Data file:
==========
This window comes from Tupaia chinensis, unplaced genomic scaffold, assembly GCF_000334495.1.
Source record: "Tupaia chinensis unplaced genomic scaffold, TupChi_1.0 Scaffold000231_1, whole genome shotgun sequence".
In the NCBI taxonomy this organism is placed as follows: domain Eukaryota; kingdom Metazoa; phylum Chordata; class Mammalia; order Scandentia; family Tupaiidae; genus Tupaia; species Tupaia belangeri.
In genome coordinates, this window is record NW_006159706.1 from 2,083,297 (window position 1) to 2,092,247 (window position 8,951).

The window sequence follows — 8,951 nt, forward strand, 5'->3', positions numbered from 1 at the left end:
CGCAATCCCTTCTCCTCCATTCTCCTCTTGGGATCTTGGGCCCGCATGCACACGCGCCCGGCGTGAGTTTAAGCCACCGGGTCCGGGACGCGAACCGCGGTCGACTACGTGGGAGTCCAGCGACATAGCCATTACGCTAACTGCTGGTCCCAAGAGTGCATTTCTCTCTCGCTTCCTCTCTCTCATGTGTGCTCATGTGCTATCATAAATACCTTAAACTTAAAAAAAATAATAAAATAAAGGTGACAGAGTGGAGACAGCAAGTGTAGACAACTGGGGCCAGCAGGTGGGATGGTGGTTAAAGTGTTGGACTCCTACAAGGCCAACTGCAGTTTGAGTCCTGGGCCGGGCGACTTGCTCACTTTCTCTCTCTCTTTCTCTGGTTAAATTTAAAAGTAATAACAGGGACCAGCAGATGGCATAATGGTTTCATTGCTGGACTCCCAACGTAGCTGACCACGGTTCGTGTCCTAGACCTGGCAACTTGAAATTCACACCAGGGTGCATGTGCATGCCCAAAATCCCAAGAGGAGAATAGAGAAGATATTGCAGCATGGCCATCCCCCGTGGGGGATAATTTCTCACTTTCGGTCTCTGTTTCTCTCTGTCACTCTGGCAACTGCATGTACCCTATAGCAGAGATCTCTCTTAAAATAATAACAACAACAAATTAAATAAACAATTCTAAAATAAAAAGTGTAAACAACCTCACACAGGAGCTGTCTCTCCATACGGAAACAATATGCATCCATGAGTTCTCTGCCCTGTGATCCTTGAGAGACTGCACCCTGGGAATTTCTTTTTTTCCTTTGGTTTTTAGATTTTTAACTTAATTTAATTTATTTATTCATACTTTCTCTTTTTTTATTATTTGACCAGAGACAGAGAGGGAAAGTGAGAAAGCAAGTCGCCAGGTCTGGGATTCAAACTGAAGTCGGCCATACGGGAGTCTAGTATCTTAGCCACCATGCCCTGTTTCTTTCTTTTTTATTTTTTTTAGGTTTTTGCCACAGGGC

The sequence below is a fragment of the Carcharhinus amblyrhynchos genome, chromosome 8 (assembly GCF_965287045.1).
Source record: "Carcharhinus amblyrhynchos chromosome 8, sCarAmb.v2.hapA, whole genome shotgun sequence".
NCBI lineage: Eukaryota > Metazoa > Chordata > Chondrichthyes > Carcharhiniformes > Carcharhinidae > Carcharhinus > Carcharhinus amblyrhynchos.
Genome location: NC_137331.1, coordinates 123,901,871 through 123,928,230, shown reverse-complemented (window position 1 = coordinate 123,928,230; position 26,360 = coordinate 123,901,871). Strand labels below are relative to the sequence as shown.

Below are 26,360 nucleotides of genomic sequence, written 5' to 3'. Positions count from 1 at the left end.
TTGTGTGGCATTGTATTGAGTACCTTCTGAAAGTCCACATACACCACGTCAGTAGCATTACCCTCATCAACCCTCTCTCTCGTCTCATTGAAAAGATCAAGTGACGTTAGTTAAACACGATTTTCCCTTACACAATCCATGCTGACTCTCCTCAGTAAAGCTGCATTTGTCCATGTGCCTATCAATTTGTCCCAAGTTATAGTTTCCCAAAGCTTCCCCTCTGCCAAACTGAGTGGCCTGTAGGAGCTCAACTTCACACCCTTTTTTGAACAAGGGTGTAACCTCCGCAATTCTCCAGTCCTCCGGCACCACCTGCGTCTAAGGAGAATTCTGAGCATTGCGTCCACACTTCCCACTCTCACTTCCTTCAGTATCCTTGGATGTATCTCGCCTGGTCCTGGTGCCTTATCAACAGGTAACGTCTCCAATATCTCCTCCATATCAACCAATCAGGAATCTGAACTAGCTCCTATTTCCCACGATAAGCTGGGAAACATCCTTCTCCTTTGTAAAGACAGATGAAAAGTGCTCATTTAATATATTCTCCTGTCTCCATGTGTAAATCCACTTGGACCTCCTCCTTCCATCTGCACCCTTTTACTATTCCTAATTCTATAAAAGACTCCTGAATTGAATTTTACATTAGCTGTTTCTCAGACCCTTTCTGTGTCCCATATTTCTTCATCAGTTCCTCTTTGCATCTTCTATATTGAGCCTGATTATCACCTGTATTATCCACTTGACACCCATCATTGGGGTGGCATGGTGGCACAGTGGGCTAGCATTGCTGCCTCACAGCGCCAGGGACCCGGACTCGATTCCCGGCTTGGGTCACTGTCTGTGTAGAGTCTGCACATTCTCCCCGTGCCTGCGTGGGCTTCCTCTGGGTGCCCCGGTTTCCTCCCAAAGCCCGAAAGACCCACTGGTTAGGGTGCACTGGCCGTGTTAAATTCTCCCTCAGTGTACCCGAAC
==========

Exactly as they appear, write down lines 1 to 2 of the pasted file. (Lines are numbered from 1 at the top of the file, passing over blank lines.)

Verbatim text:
This window comes from Tupaia chinensis, unplaced genomic scaffold, assembly GCF_000334495.1.
Source record: "Tupaia chinensis unplaced genomic scaffold, TupChi_1.0 Scaffold000231_1, whole genome shotgun sequence".